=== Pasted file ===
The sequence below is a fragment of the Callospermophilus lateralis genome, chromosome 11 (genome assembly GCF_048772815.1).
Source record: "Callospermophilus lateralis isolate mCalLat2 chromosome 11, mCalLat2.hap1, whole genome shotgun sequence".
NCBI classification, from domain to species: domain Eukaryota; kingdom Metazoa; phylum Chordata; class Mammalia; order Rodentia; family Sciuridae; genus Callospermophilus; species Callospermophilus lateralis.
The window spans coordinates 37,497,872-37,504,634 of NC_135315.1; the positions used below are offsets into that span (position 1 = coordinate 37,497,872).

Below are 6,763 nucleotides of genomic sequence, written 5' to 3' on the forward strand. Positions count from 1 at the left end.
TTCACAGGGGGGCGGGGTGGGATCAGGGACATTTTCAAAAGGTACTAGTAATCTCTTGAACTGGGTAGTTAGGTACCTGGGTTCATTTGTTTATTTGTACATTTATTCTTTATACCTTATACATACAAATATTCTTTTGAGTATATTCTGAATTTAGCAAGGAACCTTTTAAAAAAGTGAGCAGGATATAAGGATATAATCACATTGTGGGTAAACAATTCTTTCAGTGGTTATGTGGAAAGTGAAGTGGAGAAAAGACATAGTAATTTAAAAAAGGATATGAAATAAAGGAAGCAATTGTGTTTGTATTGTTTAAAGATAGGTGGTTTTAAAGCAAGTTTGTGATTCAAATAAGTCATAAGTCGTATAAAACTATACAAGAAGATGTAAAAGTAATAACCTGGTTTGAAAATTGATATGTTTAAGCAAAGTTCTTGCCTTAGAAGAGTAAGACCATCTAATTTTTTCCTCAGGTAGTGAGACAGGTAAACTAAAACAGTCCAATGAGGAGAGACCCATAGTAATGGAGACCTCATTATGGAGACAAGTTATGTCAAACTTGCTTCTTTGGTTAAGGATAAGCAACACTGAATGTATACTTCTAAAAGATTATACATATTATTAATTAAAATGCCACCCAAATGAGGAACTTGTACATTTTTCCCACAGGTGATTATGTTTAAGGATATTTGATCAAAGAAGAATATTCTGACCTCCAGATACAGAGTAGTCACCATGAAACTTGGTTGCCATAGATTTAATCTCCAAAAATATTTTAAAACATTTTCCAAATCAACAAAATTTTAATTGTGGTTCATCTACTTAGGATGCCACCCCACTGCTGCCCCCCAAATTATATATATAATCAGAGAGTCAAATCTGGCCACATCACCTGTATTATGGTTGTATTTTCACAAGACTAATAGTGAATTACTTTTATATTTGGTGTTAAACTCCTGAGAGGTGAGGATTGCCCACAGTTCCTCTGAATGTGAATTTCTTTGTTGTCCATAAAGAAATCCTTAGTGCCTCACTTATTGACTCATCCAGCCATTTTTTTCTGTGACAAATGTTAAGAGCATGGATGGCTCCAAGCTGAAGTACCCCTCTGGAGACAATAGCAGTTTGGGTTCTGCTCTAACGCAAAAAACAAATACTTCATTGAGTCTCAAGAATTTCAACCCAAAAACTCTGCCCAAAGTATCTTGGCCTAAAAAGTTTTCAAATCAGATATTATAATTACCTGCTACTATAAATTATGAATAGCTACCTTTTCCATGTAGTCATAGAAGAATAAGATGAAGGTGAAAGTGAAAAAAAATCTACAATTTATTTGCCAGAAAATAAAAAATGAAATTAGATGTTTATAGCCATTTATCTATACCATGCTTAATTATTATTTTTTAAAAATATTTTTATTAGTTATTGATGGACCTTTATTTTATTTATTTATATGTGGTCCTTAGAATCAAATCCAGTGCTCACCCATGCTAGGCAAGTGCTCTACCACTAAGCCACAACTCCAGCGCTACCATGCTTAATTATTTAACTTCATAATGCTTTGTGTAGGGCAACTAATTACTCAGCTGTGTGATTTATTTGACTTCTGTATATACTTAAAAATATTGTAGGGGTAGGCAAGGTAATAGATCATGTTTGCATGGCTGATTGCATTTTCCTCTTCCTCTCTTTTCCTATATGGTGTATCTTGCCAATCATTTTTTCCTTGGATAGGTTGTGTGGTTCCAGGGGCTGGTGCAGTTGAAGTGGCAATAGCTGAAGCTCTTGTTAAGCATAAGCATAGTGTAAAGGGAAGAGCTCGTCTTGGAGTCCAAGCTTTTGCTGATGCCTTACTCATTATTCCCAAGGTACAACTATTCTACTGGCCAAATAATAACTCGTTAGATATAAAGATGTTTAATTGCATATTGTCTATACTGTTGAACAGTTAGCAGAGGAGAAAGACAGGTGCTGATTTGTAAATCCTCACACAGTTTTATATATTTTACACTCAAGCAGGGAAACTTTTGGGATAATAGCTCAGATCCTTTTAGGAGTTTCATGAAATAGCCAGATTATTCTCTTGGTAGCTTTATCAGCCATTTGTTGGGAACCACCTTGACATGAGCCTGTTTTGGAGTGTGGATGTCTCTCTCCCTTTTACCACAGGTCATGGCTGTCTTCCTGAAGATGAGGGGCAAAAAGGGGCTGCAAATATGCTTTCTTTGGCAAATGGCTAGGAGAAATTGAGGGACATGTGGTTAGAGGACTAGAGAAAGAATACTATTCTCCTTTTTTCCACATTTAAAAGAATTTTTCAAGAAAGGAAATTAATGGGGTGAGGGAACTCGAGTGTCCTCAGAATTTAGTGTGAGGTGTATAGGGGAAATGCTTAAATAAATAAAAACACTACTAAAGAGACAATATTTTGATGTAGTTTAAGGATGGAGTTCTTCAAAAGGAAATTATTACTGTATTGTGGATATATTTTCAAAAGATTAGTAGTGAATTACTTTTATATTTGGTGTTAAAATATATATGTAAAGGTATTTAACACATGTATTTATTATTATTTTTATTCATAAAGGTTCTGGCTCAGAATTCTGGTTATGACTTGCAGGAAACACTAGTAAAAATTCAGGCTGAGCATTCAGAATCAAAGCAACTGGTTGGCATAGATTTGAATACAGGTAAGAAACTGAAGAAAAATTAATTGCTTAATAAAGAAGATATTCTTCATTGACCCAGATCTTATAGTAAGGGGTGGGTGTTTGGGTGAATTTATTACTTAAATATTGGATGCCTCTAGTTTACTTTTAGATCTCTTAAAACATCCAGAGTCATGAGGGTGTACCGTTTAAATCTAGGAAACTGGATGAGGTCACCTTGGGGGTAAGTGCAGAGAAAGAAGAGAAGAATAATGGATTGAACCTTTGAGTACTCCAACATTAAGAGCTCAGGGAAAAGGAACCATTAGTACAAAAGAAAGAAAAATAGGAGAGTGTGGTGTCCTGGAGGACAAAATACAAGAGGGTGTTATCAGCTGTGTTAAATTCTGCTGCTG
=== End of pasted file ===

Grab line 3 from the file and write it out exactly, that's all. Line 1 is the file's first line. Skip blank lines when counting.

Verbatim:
NCBI classification, from domain to species: domain Eukaryota; kingdom Metazoa; phylum Chordata; class Mammalia; order Rodentia; family Sciuridae; genus Callospermophilus; species Callospermophilus lateralis.